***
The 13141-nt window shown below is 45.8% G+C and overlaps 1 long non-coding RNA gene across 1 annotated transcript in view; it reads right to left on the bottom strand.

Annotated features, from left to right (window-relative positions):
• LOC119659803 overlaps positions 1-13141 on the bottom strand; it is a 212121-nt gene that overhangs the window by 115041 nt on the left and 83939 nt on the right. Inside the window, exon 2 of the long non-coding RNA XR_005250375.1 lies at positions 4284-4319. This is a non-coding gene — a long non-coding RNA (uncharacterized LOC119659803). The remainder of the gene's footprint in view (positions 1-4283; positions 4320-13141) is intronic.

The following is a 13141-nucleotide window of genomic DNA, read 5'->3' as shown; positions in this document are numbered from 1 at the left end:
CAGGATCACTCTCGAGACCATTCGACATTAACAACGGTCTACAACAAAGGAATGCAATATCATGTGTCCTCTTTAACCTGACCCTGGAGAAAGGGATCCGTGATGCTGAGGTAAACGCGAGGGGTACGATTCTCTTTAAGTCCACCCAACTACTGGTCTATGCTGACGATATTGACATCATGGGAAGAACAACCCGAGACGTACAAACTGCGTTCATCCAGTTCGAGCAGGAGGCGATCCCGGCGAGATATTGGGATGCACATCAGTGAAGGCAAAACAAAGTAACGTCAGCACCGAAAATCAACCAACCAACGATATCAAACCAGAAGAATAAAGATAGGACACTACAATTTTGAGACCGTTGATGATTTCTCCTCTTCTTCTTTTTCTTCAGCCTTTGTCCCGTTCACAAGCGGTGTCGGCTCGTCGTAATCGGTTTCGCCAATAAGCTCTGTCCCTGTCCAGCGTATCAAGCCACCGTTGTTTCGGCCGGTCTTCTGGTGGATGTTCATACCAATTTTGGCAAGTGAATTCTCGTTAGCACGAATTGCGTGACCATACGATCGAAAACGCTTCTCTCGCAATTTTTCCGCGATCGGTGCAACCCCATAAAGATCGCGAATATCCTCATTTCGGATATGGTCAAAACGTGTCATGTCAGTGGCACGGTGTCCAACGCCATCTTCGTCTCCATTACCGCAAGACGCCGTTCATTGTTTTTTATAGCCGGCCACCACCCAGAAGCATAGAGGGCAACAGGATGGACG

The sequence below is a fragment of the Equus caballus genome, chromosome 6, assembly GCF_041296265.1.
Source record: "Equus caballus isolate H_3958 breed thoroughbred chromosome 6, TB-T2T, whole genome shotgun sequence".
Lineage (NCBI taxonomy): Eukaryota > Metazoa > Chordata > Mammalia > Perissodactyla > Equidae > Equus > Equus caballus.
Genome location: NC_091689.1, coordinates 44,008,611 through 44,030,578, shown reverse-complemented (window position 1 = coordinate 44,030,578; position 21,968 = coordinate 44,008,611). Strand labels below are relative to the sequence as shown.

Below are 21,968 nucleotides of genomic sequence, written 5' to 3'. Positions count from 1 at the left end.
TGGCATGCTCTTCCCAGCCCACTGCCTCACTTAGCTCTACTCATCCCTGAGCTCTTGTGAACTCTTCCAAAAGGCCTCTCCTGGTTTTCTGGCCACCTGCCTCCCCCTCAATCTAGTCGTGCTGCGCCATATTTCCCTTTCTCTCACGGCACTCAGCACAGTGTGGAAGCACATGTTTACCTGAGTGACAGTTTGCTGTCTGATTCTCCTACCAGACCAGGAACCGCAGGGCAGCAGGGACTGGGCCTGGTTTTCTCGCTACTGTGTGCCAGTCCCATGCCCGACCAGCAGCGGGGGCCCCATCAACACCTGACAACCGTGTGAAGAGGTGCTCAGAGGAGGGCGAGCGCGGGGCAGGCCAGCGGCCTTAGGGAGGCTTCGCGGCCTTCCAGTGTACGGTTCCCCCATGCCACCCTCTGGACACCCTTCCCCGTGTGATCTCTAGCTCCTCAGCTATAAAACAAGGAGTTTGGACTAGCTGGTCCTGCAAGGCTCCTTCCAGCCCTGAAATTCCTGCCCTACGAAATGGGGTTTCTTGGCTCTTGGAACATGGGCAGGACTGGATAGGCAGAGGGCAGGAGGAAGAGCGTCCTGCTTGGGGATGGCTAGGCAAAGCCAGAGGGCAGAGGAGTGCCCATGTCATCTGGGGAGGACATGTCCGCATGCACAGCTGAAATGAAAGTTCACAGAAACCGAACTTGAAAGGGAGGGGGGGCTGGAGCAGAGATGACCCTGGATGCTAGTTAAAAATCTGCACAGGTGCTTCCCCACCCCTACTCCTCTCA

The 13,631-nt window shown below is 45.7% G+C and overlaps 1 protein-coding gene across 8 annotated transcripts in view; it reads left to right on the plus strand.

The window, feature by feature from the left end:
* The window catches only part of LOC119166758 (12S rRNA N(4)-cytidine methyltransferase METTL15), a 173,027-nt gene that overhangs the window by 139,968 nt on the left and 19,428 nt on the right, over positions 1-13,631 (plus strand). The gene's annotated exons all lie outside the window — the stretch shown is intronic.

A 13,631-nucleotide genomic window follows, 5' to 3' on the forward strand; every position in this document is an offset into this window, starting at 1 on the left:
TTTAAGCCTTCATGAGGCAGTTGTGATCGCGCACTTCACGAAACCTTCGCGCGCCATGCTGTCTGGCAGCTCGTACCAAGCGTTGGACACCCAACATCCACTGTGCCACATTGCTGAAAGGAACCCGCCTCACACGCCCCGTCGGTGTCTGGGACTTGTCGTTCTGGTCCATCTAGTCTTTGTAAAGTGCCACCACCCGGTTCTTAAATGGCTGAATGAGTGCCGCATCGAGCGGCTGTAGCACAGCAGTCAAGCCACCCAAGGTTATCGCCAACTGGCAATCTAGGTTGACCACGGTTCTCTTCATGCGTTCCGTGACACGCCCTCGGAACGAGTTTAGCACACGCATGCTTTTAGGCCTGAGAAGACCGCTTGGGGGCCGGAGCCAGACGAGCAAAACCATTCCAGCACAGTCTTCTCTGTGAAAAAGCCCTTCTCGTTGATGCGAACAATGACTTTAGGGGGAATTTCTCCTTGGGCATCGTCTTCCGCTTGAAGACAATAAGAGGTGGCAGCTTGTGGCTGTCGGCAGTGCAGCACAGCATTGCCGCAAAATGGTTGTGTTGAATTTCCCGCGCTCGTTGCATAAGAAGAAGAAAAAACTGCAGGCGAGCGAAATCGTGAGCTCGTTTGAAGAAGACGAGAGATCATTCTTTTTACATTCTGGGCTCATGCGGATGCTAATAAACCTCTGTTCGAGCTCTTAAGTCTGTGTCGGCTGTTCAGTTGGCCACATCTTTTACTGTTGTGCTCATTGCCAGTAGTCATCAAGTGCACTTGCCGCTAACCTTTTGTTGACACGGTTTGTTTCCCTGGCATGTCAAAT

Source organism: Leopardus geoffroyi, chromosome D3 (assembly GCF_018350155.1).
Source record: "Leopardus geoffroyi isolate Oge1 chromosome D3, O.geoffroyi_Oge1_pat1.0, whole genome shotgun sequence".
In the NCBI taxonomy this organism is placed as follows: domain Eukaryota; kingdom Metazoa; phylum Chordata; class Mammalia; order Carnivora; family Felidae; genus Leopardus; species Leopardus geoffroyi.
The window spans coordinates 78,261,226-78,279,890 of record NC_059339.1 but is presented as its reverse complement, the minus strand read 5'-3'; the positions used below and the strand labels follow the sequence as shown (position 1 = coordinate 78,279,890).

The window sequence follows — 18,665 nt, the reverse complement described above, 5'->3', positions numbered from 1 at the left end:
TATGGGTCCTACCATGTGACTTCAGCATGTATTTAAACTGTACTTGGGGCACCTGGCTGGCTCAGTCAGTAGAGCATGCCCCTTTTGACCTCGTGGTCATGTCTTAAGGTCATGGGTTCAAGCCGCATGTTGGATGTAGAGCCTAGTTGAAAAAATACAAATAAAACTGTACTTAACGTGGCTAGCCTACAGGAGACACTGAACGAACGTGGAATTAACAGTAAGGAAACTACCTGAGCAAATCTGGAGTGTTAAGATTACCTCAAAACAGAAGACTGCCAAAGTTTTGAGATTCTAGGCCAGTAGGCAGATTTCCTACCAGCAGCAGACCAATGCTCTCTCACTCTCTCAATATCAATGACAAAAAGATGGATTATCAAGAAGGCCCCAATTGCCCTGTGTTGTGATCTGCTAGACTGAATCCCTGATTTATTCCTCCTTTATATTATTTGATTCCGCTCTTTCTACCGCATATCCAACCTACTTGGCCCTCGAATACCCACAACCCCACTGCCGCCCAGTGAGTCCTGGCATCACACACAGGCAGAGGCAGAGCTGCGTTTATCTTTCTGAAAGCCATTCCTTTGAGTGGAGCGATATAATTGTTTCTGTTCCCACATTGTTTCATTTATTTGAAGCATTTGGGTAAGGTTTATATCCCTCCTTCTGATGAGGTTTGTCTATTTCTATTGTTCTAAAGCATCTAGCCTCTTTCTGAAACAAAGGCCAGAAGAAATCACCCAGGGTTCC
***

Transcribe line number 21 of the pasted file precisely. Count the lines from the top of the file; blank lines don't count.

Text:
The window sequence follows — 18,665 nt, the reverse complement described above, 5'->3', positions numbered from 1 at the left end: